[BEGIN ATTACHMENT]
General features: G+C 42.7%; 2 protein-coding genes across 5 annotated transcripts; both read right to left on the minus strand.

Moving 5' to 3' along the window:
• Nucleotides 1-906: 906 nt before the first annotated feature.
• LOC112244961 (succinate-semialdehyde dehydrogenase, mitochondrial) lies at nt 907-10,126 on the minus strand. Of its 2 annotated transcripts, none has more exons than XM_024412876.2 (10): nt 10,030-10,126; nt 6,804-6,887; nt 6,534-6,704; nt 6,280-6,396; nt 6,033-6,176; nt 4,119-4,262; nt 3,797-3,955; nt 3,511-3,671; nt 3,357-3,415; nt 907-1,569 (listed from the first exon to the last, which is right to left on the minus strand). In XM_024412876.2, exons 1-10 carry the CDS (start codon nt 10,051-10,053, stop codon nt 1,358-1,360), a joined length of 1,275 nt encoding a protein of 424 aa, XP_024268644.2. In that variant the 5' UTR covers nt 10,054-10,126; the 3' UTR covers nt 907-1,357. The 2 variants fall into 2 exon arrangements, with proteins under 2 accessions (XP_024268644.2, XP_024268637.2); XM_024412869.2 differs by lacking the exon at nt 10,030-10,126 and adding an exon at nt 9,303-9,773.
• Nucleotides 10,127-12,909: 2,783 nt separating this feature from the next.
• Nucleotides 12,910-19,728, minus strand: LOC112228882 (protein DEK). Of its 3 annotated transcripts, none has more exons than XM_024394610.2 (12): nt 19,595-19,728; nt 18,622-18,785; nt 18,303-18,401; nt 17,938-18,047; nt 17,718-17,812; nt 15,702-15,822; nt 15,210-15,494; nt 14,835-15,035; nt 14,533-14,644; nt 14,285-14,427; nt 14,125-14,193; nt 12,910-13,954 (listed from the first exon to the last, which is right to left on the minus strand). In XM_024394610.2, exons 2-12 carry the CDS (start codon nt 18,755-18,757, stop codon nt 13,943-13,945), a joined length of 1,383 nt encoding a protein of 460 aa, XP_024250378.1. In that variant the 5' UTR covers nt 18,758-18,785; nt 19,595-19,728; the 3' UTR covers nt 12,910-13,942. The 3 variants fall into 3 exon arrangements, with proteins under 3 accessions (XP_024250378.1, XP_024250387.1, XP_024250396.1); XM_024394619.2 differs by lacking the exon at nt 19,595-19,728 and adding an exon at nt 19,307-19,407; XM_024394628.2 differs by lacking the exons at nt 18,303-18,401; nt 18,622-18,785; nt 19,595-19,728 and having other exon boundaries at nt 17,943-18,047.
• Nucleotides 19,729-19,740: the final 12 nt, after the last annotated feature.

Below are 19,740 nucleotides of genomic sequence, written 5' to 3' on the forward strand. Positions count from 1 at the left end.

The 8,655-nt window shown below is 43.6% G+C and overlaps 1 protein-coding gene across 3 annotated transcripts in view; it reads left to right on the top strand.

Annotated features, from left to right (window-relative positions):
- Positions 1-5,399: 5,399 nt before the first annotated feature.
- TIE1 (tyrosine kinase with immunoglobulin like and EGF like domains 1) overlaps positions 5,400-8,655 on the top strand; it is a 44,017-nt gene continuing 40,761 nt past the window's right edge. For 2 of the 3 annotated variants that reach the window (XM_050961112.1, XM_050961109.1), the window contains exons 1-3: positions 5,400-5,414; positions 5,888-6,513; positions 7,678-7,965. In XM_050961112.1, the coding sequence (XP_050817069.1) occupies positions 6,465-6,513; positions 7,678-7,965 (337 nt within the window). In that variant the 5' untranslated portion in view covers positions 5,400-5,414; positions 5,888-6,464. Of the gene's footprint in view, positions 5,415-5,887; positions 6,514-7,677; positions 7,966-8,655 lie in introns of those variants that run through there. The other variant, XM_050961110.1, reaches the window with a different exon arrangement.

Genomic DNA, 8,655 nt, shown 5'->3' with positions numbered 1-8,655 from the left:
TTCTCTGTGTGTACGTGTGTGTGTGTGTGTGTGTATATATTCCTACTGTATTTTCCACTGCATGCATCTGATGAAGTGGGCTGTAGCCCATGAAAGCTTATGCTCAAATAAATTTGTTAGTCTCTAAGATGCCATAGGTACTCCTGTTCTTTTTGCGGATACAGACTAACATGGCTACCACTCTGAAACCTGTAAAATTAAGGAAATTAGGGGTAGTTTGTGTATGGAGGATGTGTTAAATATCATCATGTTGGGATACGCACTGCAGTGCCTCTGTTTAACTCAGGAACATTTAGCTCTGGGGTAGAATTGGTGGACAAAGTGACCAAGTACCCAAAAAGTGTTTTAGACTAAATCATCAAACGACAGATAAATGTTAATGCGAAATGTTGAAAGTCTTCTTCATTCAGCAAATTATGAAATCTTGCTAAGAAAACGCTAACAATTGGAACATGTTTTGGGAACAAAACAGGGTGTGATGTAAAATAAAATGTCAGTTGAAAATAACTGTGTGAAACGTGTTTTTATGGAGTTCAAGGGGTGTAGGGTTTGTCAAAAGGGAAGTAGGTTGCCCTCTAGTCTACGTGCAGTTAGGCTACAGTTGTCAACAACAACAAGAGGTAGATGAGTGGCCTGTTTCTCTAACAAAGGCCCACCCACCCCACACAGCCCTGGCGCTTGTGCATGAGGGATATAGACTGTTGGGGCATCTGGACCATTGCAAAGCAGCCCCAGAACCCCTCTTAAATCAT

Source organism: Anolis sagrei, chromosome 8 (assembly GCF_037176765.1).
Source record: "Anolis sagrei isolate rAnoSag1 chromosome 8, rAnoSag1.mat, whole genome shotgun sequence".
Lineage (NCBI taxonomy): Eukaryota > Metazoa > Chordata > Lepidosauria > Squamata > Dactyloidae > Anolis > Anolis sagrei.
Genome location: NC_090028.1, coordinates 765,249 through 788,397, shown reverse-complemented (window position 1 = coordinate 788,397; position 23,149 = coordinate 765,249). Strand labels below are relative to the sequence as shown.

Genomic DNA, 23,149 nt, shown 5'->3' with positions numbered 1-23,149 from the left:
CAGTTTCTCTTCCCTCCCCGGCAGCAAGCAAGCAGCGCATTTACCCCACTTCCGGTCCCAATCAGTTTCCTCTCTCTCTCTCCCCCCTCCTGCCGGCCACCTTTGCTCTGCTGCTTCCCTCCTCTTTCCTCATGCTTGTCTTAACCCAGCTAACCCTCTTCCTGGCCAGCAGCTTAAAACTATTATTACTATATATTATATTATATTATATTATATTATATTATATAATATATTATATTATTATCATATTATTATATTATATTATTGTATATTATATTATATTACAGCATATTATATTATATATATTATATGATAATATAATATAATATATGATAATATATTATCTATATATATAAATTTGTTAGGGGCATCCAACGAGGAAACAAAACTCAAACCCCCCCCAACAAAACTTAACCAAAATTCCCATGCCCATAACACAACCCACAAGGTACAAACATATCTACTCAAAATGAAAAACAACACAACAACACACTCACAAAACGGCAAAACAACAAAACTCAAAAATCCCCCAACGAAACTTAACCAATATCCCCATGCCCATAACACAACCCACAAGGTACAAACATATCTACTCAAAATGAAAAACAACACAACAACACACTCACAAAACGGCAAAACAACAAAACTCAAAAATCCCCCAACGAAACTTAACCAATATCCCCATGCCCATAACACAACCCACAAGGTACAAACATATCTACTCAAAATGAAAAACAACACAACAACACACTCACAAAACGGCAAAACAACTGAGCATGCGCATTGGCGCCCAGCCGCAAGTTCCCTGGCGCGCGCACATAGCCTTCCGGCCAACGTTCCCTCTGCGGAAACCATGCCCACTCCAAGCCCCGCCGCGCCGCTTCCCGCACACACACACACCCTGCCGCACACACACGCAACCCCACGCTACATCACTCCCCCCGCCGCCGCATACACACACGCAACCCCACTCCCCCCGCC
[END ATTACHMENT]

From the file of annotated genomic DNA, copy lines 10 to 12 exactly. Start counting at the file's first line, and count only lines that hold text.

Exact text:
Annotated features, from left to right (window-relative positions):
- Positions 1-5,399: 5,399 nt before the first annotated feature.
- TIE1 (tyrosine kinase with immunoglobulin like and EGF like domains 1) overlaps positions 5,400-8,655 on the top strand; it is a 44,017-nt gene continuing 40,761 nt past the window's right edge. For 2 of the 3 annotated variants that reach the window (XM_050961112.1, XM_050961109.1), the window contains exons 1-3: positions 5,400-5,414; positions 5,888-6,513; positions 7,678-7,965. In XM_050961112.1, the coding sequence (XP_050817069.1) occupies positions 6,465-6,513; positions 7,678-7,965 (337 nt within the window). In that variant the 5' untranslated portion in view covers positions 5,400-5,414; positions 5,888-6,464. Of the gene's footprint in view, positions 5,415-5,887; positions 6,514-7,677; positions 7,966-8,655 lie in introns of those variants that run through there. The other variant, XM_050961110.1, reaches the window with a different exon arrangement.